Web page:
[interview] Henretta Engineering: Kevin Henretta

Here's FXDB's interview with Kevin Henretta of Henretta Engineering:

How did Henretta Engineering start?

Henretta Engineering was started in October of 2009 with the launch of the Choad Blaster pedal. I have always tinkered with electronics and decided to build my own distortion pedal after many failed attempts at using existing pedals in my rig. My biggest problem with most distortion pedals was the compression on pick attack, which can make them great for solos but lack-luster for rhythm playing. After about of year of research and development, I had the final circuit prototype on my gigging pedal board. I was so happy with the result, I started offering the pedal to friends. The feedback was so positive, I decided to start a pedal company using the many years of experience I have as a gigging musician and a key member in a handful of small start-up businesses.

Designing a circuit, building a pedal, plugging it in, and rocking out with it is a pure joy. It's an addiction.

What sets Henretta Engineering apart from other builders?

Having many years of experience working in a small business, I understand the value of responsiveness and personal dedication to my customers. I do everything I can to maintain a clear line of communication with customers, meet delivery estimates, and fully support all of my pedals that are out in the field.

I focus all of my designs on usability in a gigging environment. All new prototypes get placed on my personal pedal board, and I must smile when I step on them. If I don't, I work on the circuit until I do.

How do you start on a new pedal?

It's typically a want or need in my own rig that drives the decision to create a new pedal in the Henretta Engineering line-up. I start by getting some of the popular examples of the effect onto my board and creating a list of things I like and dislike about them. Then I start designing my own circuit that highlights the things I like and minimizes the things I don't like. The time between getting the initial idea to having a product ready to sell is usually 3-4 months.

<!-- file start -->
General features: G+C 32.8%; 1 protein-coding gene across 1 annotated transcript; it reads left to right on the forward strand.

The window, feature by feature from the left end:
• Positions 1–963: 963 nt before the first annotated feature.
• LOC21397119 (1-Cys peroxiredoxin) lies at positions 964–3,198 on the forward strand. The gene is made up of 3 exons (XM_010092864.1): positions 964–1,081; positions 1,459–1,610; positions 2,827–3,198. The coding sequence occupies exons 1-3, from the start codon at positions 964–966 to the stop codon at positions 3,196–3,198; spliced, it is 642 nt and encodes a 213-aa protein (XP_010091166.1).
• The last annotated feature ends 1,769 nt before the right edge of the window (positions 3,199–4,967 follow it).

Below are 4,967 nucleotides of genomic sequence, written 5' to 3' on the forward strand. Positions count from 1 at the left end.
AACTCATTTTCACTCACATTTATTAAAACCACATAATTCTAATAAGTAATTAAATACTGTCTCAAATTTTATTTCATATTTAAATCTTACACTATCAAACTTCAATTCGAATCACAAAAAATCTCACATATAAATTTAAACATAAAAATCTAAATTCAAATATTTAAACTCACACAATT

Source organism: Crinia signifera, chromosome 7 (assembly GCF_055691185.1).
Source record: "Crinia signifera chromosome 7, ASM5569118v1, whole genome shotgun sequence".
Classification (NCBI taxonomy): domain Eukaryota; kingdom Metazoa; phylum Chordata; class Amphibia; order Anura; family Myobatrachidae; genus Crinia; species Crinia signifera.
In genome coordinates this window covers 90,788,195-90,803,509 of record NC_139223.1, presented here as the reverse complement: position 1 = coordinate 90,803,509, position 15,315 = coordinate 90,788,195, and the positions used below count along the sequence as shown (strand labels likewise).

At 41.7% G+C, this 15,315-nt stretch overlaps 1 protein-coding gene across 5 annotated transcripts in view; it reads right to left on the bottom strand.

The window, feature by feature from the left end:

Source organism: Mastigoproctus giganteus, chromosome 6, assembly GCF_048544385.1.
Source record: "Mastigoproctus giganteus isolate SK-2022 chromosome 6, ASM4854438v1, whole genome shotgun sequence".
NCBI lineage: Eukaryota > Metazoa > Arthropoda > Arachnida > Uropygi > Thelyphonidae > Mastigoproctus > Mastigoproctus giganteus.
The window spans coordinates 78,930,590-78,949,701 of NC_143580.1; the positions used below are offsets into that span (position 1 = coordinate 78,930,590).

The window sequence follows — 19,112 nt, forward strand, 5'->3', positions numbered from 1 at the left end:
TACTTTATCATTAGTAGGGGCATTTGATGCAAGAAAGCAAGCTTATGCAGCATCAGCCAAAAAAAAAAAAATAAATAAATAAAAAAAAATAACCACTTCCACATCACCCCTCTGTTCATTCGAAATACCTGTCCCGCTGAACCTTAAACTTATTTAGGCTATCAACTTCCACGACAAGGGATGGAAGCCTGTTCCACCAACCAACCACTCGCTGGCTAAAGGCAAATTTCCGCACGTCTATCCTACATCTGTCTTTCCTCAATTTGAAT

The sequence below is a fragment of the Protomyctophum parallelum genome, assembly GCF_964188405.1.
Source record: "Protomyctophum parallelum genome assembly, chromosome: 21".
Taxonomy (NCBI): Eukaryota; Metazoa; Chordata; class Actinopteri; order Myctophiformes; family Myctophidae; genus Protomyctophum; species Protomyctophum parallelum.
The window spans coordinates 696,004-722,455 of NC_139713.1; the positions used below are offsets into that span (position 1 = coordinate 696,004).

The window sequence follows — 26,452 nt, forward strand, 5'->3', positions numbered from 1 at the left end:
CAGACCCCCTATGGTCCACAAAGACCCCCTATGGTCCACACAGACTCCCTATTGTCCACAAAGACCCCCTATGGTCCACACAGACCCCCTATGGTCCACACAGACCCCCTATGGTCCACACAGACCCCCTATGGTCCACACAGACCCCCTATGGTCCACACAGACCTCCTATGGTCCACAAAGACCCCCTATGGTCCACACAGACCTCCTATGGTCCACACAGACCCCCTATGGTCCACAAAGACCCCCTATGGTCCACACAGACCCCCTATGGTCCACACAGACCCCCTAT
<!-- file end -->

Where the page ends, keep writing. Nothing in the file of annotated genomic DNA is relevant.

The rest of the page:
How do you name your pedals?

The Choad Blaster name came from my good friend and former drummer, Steve, who once referred to a group of guys as "choad blasters" for making negative comments about the sound quality of our demo recordings. I thought the phrase was hilarious. I had to use it!

The Orange Whip compressor was named after the Orange Squeezer circuit that inspired the design, as well as the famous "orange whip" scene in the Blues Brothers movie.

The Bluebird fuzz was named after the Buffalo Springfield song, "Bluebird".

The Green Zapper auto filter was named after Johnny Greenwood (Radiohead) and Frank Zappa, two inspirational users of the auto filter effect.

Can you tell us something about the production process?

At this time, I build all of the pedals myself.

Henretta Engineering circuit boards are designed by Kevin Henretta and manufactured in the United States. All boards are populated and soldered by hand using high quality components.

Enclosures are purchased from a third party, pre-painted and pre-drilled. Printing is either screened on or attached using clear water-slide labels. Henretta Engineering aims to provide high quality, great sounding pedals at an affordable price. The goal with the enclosures is to keep the labor cost down so as not to drive the price up with fancy hand-painting or custom boxes.

How important is the look of your pedals?

I like to keep the look simple and recognizable. Fancy graphics are not used because I want the pedals to be affordable.

Is parts selection important?

I do not seek out rare or NOS parts because I don't want to run into a shortage of any particular component.

Which of your pedals makes you most proud?

I am most proud of the Choad Blaster circuit because it includes some innovative and novel approaches to an effect that has been done and redone thousands of times - distortion. The two separately voiced gain controls allow a wide array of sounds, and customer feedback has been extremely positive in regards to the functionality of those controls.

Which of your pedals was your toughest build?

The first in the line of tiny, no-knob pedals, the Orange Whip compressor, was the most difficult. Cramming a high quality circuit into a 2" square box was very difficult, particularly the positioning of the jacks. Once I figured it out, the rest of the pedals in this line have been relatively easy to design.

Which of your pedals is the most popular?

The Choad Blaster has sold the most, but that's likely because it's been out the longest.

Who uses your pedals and for which genres?

The pedals are not targeted to any specific genre, and they are all designed to work with bass guitar as well as guitar.

There is a professional bass player who uses the Choad Blaster on high-profile tours.

What does the future of Henretta Engineering look like?

Henretta Engineering is currently working on completing the line of tiny, no-knob pedals. There are three available as of November 2011 with two more due by the spring. It is expected that the full line will have 7 or 8 pedals.

Are you working on any new products?

The Mr White tweak boost - clean boost with an optional buffered bypass and an option EQ section. This will be the 4th in the tiny, no-knob line. It should be out by January or February.

The Pinkman dirty boost - overdrive/distortion. This will be the 5th in the tiny, no-knob line. It should be out by spring 2012.

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